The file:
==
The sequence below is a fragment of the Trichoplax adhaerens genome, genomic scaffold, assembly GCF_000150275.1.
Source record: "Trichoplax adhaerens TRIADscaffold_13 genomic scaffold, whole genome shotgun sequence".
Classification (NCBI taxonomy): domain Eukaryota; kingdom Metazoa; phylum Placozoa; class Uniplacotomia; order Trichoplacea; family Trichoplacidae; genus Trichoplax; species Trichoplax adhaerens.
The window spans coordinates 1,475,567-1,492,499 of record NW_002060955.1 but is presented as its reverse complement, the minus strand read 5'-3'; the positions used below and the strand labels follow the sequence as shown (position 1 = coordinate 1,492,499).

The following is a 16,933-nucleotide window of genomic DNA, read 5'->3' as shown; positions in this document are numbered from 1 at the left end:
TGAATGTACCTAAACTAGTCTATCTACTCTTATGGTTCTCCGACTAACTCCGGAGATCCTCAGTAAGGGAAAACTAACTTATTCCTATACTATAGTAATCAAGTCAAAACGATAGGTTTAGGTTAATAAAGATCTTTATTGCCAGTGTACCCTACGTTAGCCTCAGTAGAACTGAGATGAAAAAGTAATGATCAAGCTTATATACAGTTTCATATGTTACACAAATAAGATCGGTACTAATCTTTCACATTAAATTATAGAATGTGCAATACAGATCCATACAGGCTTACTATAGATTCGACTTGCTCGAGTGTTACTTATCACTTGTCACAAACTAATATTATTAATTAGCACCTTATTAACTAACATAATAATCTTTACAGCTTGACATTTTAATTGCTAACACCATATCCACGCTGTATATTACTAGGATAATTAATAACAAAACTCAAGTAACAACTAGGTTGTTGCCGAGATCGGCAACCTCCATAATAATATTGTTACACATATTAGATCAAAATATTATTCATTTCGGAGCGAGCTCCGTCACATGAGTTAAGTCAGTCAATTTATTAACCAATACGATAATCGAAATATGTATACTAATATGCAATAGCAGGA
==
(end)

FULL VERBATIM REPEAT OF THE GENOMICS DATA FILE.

The sequence below is a fragment of the Trichoplax adhaerens genome, genomic scaffold, assembly GCF_000150275.1.
Source record: "Trichoplax adhaerens TRIADscaffold_13 genomic scaffold, whole genome shotgun sequence".
Classification (NCBI taxonomy): domain Eukaryota; kingdom Metazoa; phylum Placozoa; class Uniplacotomia; order Trichoplacea; family Trichoplacidae; genus Trichoplax; species Trichoplax adhaerens.
The window spans coordinates 1,475,567-1,492,499 of record NW_002060955.1 but is presented as its reverse complement, the minus strand read 5'-3'; the positions used below and the strand labels follow the sequence as shown (position 1 = coordinate 1,492,499).

The following is a 16,933-nucleotide window of genomic DNA, read 5'->3' as shown; positions in this document are numbered from 1 at the left end:
TGAATGTACCTAAACTAGTCTATCTACTCTTATGGTTCTCCGACTAACTCCGGAGATCCTCAGTAAGGGAAAACTAACTTATTCCTATACTATAGTAATCAAGTCAAAACGATAGGTTTAGGTTAATAAAGATCTTTATTGCCAGTGTACCCTACGTTAGCCTCAGTAGAACTGAGATGAAAAAGTAATGATCAAGCTTATATACAGTTTCATATGTTACACAAATAAGATCGGTACTAATCTTTCACATTAAATTATAGAATGTGCAATACAGATCCATACAGGCTTACTATAGATTCGACTTGCTCGAGTGTTACTTATCACTTGTCACAAACTAATATTATTAATTAGCACCTTATTAACTAACATAATAATCTTTACAGCTTGACATTTTAATTGCTAACACCATATCCACGCTGTATATTACTAGGATAATTAATAACAAAACTCAAGTAACAACTAGGTTGTTGCCGAGATCGGCAACCTCCATAATAATATTGTTACACATATTAGATCAAAATATTATTCATTTCGGAGCGAGCTCCGTCACATGAGTTAAGTCAGTCAATTTATTAACCAATACGATAATCGAAATATGTATACTAATATGCAATAGCAGGA